Dailuaine Distillery

‘D’ is for Dailuaine Distillery, another enormous Diageo distillery, which at one time was the largest in Speyside. Its Gaelic name translates to ‘green valley’ and its location in the Spey valley just between the villages of Ballindalloch and Aberlour certainly warrants the name. Established in 1852 by William Mackenzie, perhaps Dailuaine’s biggest claim to fame is the fact that it was the first distillery in Scotland to install a pagoda roof. Unfortunately, the original pagoda was lost in a fire in 1917 but the tradition of the pagoda roof lives on as an iconic part of Scotland’s rich distilling history.

On site at Dailuaine is a dark-grains plant. What is this exactly?  This industrial operation takes all of the spent grains from nearby Diageo sites and processes them into cattle feed. In the recent past, farmers would simply pull up their tractors to collect draff for their livestock but nowadays this is big business as the industry focuses on sustainability and environmental impacts. In any event, the feed makes those famous Highland cows a happy bunch.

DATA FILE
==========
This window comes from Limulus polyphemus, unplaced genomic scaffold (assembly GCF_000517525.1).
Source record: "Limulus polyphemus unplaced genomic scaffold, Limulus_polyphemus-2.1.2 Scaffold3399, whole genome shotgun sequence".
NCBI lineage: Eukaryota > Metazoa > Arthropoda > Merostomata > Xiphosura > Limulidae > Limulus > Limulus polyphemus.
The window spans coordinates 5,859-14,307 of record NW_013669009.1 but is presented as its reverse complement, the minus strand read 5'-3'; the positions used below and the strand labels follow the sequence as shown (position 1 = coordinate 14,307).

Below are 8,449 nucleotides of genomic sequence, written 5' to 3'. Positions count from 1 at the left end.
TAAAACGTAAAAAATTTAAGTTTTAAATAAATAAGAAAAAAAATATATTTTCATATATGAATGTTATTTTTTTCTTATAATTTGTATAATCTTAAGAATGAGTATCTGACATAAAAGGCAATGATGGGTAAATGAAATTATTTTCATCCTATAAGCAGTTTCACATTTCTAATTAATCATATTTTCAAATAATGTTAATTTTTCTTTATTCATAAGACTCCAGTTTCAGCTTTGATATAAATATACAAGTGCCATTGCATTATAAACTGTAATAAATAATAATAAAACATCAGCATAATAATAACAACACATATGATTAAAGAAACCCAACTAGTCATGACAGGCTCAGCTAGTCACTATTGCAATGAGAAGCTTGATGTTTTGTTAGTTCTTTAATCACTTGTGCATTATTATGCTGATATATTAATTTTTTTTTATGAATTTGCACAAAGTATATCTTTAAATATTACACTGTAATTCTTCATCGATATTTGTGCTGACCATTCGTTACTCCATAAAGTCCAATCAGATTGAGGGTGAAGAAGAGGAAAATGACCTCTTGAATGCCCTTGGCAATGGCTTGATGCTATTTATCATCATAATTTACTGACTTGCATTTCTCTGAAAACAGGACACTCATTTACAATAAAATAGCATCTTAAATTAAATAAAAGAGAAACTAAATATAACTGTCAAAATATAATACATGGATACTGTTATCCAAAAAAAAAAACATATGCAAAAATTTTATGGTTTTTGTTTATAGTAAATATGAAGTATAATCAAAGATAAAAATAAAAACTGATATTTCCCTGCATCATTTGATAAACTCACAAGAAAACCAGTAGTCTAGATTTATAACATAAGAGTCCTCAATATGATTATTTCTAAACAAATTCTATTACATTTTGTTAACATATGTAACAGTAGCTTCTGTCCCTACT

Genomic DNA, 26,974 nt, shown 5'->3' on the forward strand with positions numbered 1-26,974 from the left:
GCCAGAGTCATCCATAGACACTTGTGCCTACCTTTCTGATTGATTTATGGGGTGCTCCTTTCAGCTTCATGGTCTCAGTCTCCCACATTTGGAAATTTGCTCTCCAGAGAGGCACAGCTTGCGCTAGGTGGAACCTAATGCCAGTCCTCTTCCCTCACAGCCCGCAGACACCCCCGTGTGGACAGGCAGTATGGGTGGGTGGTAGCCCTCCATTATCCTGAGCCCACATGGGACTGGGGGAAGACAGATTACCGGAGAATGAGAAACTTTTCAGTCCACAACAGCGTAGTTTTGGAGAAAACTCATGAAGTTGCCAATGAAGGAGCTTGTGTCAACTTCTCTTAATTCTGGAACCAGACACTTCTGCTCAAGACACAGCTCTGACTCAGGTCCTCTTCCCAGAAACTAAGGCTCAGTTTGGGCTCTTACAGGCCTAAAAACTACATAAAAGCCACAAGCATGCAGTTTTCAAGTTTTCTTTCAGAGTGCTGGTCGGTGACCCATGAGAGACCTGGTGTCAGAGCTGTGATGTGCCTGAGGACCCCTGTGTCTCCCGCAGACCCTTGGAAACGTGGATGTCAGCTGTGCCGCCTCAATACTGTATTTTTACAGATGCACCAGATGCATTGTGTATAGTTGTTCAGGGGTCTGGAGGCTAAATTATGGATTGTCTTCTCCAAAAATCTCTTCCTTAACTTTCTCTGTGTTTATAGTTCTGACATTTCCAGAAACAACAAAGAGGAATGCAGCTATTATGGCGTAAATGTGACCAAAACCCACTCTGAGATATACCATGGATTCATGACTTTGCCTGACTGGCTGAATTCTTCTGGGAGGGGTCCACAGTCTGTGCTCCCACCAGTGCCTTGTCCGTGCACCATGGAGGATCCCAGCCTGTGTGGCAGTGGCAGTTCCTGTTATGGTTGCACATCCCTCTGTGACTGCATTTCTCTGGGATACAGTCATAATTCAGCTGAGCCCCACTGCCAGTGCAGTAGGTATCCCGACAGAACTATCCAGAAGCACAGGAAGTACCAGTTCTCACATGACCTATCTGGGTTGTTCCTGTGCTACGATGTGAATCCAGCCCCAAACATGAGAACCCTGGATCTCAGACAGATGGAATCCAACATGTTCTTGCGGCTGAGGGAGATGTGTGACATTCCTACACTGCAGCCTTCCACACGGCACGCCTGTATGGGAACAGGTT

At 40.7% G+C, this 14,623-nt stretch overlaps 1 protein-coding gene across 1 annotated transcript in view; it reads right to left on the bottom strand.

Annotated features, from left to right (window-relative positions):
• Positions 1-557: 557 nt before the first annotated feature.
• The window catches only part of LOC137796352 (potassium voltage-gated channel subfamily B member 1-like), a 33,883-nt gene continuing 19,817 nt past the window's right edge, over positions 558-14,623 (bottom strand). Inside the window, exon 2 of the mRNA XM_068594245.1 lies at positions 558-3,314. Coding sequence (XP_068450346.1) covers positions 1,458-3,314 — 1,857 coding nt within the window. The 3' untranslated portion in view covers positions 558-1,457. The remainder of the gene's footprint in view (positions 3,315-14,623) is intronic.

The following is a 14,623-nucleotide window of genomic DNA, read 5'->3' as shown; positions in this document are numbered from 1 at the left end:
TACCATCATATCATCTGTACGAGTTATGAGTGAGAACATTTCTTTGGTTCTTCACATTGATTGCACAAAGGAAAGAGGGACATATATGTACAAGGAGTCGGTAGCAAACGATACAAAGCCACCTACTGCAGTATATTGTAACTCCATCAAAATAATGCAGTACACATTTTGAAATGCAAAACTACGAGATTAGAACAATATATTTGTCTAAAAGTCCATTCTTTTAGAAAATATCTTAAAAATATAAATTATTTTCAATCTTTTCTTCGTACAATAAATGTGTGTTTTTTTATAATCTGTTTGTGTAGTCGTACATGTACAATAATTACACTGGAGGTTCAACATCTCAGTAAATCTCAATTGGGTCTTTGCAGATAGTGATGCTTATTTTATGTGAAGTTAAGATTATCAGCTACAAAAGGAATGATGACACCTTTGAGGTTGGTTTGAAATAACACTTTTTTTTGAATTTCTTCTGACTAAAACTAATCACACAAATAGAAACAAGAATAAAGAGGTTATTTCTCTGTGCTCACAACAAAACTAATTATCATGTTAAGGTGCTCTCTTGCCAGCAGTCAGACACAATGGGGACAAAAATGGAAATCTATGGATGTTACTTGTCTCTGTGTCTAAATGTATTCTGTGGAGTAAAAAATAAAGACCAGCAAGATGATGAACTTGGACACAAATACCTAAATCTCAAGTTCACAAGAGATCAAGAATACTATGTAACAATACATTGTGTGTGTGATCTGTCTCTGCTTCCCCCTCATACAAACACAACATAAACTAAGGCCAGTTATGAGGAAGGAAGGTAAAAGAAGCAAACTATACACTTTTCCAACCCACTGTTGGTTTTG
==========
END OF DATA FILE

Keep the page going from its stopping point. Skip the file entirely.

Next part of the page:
For a Speyside malt, Dailuaine is more meaty than most, thanks to its longer fermentation period, rapid distillation and stainless steel condensers. Its palate is described as both sweet and rich at the same time.

Primarily used in the Johnnie Walker blends, single malt bottlings of Dailuaine are seldom and usually only appear in Diageo’s Flora and Fauna series. Unfortunately, that series is not imported to the U.S. market. Fortunately, independent bottlers, including Dràm Mòr have sourced casks from Dailuaine and offer them as single malt, single cask releases.

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